November 6, 2020
This week in our WiCipedia roundup: Black and Latina women create pipelines to break into tech; trans workers flock to the tech industry; how to level up your allyship practice; and more.
Allyship for minorities is a topic that has come front and center recently, yet few of us really know the best ways to practice being an ally. Computer Week profiled Suzanne McGovern, head of diversity, equity and inclusion at Splunk, to learn how to hone this skill. She had tons of great tips, but the one that stood out to us most was that allyship means action: "Allyship is a verb, it's a doing word, and it means you actually have to do something," Suzanne said. She also emphasized that similar to fighting bias and discrimination, allyship efforts need to come from the top of the organization in order to be successful on a larger scale. (See WiCipedia: Facial recognition tech's heyday is over.)
Figure 1: "There are many different places where we can practice allyship within the tech industry, and within your organization, like using your power to support or advocate for colleagues of color or from marginalized groups," Suzanne said.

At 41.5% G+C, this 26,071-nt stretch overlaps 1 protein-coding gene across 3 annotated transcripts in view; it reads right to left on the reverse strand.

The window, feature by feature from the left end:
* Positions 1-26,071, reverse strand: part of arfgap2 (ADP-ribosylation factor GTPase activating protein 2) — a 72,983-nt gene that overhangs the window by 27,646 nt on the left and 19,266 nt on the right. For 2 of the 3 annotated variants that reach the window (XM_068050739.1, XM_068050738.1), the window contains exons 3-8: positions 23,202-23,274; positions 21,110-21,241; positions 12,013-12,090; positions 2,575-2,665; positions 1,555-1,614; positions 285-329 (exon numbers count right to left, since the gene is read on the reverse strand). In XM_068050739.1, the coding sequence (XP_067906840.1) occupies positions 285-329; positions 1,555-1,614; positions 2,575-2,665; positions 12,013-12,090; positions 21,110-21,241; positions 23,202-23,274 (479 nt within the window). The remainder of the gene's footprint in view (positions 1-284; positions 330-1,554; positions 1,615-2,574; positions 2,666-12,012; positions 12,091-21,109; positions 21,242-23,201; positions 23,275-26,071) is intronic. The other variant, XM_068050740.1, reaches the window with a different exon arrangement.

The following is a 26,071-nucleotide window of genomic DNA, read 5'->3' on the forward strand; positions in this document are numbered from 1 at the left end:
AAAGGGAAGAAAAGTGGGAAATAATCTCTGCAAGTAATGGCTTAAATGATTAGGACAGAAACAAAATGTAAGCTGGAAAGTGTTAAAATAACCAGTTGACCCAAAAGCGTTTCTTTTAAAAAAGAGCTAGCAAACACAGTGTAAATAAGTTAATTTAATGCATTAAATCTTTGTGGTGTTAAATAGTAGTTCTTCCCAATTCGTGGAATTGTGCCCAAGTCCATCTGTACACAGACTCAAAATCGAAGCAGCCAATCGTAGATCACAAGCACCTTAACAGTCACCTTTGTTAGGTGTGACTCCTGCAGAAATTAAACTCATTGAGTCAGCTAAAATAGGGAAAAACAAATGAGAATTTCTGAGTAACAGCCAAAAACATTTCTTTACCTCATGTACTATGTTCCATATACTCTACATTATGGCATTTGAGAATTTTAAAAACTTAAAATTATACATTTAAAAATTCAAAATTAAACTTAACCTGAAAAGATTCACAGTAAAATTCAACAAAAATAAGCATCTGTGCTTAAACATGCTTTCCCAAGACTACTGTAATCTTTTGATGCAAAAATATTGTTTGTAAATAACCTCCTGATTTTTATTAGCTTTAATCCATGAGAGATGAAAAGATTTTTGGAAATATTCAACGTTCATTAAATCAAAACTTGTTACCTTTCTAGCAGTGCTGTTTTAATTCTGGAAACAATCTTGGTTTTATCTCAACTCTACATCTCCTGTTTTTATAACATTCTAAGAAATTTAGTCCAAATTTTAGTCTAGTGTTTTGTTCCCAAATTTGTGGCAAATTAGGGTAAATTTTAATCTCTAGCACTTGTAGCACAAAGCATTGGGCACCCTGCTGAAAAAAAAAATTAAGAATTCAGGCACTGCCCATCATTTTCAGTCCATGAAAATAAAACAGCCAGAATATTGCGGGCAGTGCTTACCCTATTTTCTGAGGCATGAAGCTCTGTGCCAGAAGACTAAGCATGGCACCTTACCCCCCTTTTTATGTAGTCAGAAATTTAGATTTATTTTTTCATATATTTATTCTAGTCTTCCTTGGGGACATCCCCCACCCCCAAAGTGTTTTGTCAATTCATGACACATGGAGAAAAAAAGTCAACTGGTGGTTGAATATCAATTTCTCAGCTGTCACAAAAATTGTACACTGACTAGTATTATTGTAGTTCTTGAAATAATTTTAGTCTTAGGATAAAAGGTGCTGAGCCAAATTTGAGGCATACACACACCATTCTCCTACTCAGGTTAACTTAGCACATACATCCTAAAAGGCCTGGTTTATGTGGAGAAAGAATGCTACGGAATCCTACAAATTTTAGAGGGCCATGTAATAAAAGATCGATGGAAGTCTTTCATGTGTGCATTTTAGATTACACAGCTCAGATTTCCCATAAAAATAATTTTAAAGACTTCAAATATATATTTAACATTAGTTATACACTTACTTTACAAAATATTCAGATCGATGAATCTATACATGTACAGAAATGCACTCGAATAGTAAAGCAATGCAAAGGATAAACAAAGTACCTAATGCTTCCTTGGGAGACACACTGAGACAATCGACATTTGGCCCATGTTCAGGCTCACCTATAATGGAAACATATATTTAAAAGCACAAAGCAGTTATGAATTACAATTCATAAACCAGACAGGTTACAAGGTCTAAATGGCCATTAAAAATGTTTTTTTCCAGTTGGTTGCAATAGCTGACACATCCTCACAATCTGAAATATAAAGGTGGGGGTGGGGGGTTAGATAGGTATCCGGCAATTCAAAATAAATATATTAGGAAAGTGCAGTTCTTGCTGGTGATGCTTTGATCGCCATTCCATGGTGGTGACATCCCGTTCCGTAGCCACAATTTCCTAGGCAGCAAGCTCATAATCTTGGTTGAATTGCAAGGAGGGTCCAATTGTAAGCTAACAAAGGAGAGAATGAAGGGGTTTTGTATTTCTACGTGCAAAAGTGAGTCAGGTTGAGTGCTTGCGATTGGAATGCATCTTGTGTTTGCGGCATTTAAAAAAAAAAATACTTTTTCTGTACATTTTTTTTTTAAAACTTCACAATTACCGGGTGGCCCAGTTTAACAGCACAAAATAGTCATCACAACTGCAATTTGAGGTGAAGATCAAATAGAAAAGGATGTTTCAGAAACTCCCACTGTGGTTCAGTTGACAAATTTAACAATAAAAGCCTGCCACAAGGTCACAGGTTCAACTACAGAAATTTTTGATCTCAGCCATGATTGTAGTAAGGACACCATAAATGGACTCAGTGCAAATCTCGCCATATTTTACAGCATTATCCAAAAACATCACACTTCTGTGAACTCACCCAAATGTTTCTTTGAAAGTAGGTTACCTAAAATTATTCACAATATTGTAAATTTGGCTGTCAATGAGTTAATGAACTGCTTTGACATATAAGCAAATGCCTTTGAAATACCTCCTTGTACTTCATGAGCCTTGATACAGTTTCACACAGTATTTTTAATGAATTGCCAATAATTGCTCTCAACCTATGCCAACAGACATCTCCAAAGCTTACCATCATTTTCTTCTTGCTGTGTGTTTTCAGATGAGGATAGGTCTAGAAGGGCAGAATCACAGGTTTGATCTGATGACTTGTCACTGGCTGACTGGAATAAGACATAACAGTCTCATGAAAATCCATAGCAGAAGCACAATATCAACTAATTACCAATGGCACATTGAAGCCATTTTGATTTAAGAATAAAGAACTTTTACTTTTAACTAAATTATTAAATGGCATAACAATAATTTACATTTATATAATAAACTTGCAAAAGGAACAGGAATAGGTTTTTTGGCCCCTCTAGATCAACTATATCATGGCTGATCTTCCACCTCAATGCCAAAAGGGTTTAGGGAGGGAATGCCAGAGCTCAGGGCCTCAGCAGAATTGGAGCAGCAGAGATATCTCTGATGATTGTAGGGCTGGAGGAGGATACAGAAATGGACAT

Women of color suffer from seriously low representation in tech, especially at the top. Tech coalition Reboot Representation is aiming to change that for black women with computing degrees. Forbes explains that the group has a goal of doubling the amount of women of color in the industry by 2025. The percentage of Black women in tech is already low (only 3%) and has been falling for years. CEO Dwana Franklin-Davis, a senior alum of mega companies such as Mastercard and IBM, thinks that there is no better time to get involved and create change. She told Forbes, "I am a Black woman in tech and have had a long journey through struggles and battles to rise in the tech industry. We see this moment as an opportunity to build equity. This is the time for progress to be made. This is an opportunity for women of color, who may not have the opportunity to enter into tech spaces otherwise." (See WiCipedia: Black female founders take on VC discrimination.) Another article from Forbes explains why Latina investor Lolita Taub chose to start a VC fund for underrepresented minorities. As co-founder and general partner of The Community Fund, a VC that focuses on community-driven companies, Lolita realized that while she didn't have a VC background herself (she came from a sales career), investing in women and other minority groups was more needed than ever. And her reasoning is as persuasive as it gets: "There may be some pundits that think that fund team diversity can limit a fund's ability to outperform. Here's what I have to say: look at the numbers of white cis-gendered males that have failed as founders and investors and then consider that studies show that teams led by diverse leaders provide better returns than companies that aren't. I'm not saying that underrepresented founders and investors won't fail but I'm optimistic about our ability to produce superior results with our strategy." (See WiCipedia: Founders battle anti-racism, fight for equal-opportunity funding.) At even higher risk of discrimination, exclusion and harassment are trans people. Reuters recently wrote about the experiences of trans people seeking new careers in tech because they have been ostracized from other career paths – in the US, 16% of trans people report losing jobs because of gender identity, one study reports. And around the world that's really the best possible outcome as much more dire scenarios are often reported. Yet tech acceptance of the LGBTQ community is often slightly higher than other sectors, and the numbers show it. While only about 4% of the US population identifies as LGBTQ, 7% of tech workers embrace the acronym, meaning that the tech industry has become a sort of career refuge for LGBTQ workers. While trans bias is still sadly prevalent in tech, compared to many other industries it's somewhat of a safe haven for the community. (See WiCipedia: New inclusivity report for LGBTQ workers.) We would be remiss if we didn't mention the historical election happening in the US this week and its implications for women in every industry. NBC News reported that this election could result in the biggest gender gap – both for voting and working – in our history because of the flaming dumpster fire that is the collision of Trump with the coronavirus. COVID-19 has left many working mothers with difficult decisions to make about if they will continue working or stay home to care for children who are out of school or sick relatives who are stuck at home. The results of the election will also have widespread effects on investing and emerging technologies. We'll see you on the flipside! (See WiCipedia: Coming back stronger post-COVID and WiCipedia: Is Trump going to end diversity training in tech?) — Eryn Leavens, Special Features & Copy Editor, Light Reading. Follow us on Twitter @LR_WiC and contact Eryn directly at [email protected].
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